Development and Perceived Utility and Impact of an Internet Intervention for Insomnia
Frances Thorndike, Drew Saylor, Elaine Bailey, Linda Gonder-Frederick, Charles Morin, Lee Ritterband

Insomnia is a major health problem, with significant psychological, health, and economic consequences. Studies have demonstrated that cognitive-behavioral therapy can effectively treat insomnia; however, treatment availability is limited by many factors, including a lack of trained clinicians. One potential way to overcome these barriers is to use the Internet to deliver treatment. Toward this aim, we developed a self-guided, interactive, tailored Internet intervention for adults with insomnia (SHUTi: Sleep Healthy Using The Internet). The current paper provides a detailed description of SHUTi and examines users’ perceptions of the intervention as useful and effective. The study was part of a larger RCT to test the efficacy of SHUTi, but findings in this paper are based only on the 21 participants who used SHUTi. The overwhelming majority rated SHUTi as convenient, understandable, and useful. Nearly all (95%) indicated that the program had at least somewhat improved their sleep, sleep efficiency, and overall quality of life. Ninety percent perceived the intervention as effective and predicted it would be effective in producing a long-term cure. Although these results were based on a small sample, they provide encouraging evidence of the potential for Internet interventions to be accepted by patients.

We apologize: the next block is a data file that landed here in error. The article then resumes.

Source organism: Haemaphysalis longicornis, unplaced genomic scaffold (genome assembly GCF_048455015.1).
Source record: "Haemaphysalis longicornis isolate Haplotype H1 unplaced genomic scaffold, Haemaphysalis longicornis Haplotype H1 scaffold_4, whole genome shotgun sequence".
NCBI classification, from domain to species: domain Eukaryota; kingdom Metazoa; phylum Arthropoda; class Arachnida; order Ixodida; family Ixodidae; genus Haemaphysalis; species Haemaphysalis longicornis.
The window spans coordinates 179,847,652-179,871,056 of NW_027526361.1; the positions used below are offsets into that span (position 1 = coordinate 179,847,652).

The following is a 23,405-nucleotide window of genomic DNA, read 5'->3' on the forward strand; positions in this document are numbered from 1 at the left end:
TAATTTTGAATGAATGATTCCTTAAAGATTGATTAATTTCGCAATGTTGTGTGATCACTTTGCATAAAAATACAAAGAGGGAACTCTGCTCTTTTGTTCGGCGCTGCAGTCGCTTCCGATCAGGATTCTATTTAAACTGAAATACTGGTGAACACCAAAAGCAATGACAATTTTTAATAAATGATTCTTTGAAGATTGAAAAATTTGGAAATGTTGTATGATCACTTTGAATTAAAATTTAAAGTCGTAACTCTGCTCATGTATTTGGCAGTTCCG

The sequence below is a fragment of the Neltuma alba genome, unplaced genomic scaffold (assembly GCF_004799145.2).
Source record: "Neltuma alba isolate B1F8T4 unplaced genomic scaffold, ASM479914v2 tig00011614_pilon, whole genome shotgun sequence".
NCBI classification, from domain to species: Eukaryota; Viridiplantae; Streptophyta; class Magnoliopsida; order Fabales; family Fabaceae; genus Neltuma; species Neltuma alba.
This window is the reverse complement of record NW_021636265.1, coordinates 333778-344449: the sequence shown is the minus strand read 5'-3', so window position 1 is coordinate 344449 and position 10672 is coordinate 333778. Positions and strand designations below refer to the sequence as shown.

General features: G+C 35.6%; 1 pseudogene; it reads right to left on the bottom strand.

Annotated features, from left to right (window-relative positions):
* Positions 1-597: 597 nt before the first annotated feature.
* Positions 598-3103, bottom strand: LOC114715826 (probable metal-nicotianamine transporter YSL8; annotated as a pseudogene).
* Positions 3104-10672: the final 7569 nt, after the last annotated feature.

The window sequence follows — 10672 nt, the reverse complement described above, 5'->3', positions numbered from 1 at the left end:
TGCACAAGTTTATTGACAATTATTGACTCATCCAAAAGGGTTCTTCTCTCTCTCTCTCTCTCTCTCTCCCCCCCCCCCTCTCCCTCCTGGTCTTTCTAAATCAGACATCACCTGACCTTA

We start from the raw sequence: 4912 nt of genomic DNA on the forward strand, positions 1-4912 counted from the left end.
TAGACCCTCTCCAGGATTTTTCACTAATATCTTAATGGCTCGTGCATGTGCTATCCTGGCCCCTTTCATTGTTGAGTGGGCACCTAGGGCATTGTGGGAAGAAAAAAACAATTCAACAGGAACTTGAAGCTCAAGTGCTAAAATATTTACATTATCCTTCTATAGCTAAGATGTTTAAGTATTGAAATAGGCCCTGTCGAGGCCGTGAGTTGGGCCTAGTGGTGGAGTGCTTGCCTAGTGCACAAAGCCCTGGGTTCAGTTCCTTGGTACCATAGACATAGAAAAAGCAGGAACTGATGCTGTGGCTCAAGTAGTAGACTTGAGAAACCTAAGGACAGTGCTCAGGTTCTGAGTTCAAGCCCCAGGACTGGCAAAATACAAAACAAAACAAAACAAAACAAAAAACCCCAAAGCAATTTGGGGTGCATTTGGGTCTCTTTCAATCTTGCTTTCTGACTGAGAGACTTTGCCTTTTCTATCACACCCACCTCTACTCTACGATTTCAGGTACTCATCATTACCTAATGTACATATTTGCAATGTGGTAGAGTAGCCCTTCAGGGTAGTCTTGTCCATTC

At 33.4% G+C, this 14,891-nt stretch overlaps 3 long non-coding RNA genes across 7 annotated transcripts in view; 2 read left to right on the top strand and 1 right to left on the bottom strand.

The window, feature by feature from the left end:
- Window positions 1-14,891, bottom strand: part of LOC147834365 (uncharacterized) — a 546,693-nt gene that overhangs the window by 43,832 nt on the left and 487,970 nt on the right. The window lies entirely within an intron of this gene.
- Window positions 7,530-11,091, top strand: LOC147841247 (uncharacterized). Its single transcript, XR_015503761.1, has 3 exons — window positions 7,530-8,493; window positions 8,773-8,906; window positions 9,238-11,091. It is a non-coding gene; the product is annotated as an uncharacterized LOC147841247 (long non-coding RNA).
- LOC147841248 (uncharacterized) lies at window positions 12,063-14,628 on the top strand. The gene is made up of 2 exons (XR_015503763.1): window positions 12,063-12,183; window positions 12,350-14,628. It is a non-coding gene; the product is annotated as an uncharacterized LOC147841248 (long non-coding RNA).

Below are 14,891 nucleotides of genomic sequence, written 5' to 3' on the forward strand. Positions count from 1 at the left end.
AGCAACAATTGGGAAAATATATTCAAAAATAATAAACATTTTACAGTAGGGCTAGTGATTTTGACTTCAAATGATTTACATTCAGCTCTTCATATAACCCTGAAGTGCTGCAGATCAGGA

Internet, Web-based, Insomnia, Patient Acceptance

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